The second fact is that as a result of more than a trillion dollars of new issuance of Treasury securities with relatively short durations, it is a tautology that there is a mountain of what is mistakenly viewed as “cash on the sidelines” invested in these securities. This mountain of “sideline cash” exists and must continue to exist as long as these additional government securities remain outstanding. It is an error to view outstanding debt securities as if they are “liquidity” poised to “flow back into the stock market.” The faith in that myth may very well spur some speculation in stocks, but it is a belief that is utterly detached from reality. The mountain of outstanding money market securities is the result of government debt issuance that must be held by somebody until those securities are retired. It is not spendable “liquidity” – it is a pile of IOUs printed up as evidence of money that has already been squandered. The analysts and financial news reporters who observe this enormous swamp of short-term money market securities, and talk about “cash on the sidelines” as if it is spendable in aggregate immediately reveal themselves to be unaware of the concept of equilibrium and of the nature of secondary markets (where there must be a buyer for every security sold, and a seller for every security bought).
If you sell your stocks or bonds or money market securities, they don't cease to exist. Somebody else has to purchase them. Somebody else has to hold them. As I've said numerous times, if Ricky wants to sell his money market funds and buy stocks, then his money market fund has to sell money market securities to Nicky, whose cash goes to Ricky, who uses the cash to buy stocks from Mickey. In the end, the cash that was held by Nicky is now held by Mickey. The money market securities that were previously held by Ricky are now held by Nicky. And the stocks that were once held by Mickey are now held by Ricky. There is exactly as much “money on the sidelines” after these transactions as there was before. Money doesn't go into or out of the stock market – it goes through it. Prices don't move because supply exceeds demand or demand exceeds supply. In equilibrium, the two are identical because that's exactly what a trade is. Prices move because the buyer is more eager than the seller, or vice versa.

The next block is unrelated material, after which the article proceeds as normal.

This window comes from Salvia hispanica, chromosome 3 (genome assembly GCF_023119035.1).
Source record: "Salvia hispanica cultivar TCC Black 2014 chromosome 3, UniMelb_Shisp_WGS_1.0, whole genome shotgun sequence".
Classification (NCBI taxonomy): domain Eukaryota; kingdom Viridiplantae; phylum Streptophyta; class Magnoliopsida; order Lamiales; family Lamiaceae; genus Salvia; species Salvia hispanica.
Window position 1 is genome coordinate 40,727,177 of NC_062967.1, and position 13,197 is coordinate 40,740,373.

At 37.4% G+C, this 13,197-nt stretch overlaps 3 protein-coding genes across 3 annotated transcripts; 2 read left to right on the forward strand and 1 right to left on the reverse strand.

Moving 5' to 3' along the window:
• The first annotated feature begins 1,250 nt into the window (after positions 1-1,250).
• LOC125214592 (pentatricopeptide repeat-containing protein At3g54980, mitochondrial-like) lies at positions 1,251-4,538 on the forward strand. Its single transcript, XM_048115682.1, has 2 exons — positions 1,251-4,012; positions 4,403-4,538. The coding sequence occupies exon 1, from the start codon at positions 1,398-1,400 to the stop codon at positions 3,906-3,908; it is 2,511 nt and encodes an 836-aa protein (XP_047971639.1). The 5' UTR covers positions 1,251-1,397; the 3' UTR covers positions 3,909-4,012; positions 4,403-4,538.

Monday, May 18, 2009
The Fallacy of "Cash on the Sidelines"
The concept of "cash on the sidelines" is, in my opinion, one of the simplest and yet most mis-understood concepts in capital markets today. I give John Hussman a gold star for eloquently and thoroughly explaining the fallacy (again - he's tried before) in his latest missive: "The Destructive Implications of the Bailouts- Understanding Equilibrium." A simply Google query on "cash on the sidelines" will unleash a torrent of mainstream media outlets and blogs who think they've found the holy grail of equity upside proclaiming that the stock market is bound to rise rapidly, because there is so much "cash on the sidelines" right now. Let's explain why this theory is bunk by looking at Hussman's explanation (emphasis mine) as it relates to the current crisis - where the Fed has been pumping liquidity (money) into the system at a rapid rate, and the Treasury has been flooding the market with new issuance:
Now, don't get confused by Ricky, Nicky and Mickey - the point is simple: every time someone buys a stock (spending cash), someone else sells it (raising cash). The "cash on the sidelines" doesn't change. You can add more people in the middle of the chain (Dicky, perhaps) and more asset classes (commodities, bonds options) - but that will never change the fact that in each trade along our hypothetical chain, each person buys an asset from someone else, resulting in a cash debit for the buyer, and an offsetting cash credit for the seller.
If you're looking for another explanation of this concept, check out Mish's piece from November, 2008, titled "Sideline Cash Theory Revisited."
Posted by Kid Dynamite at 5:00 PM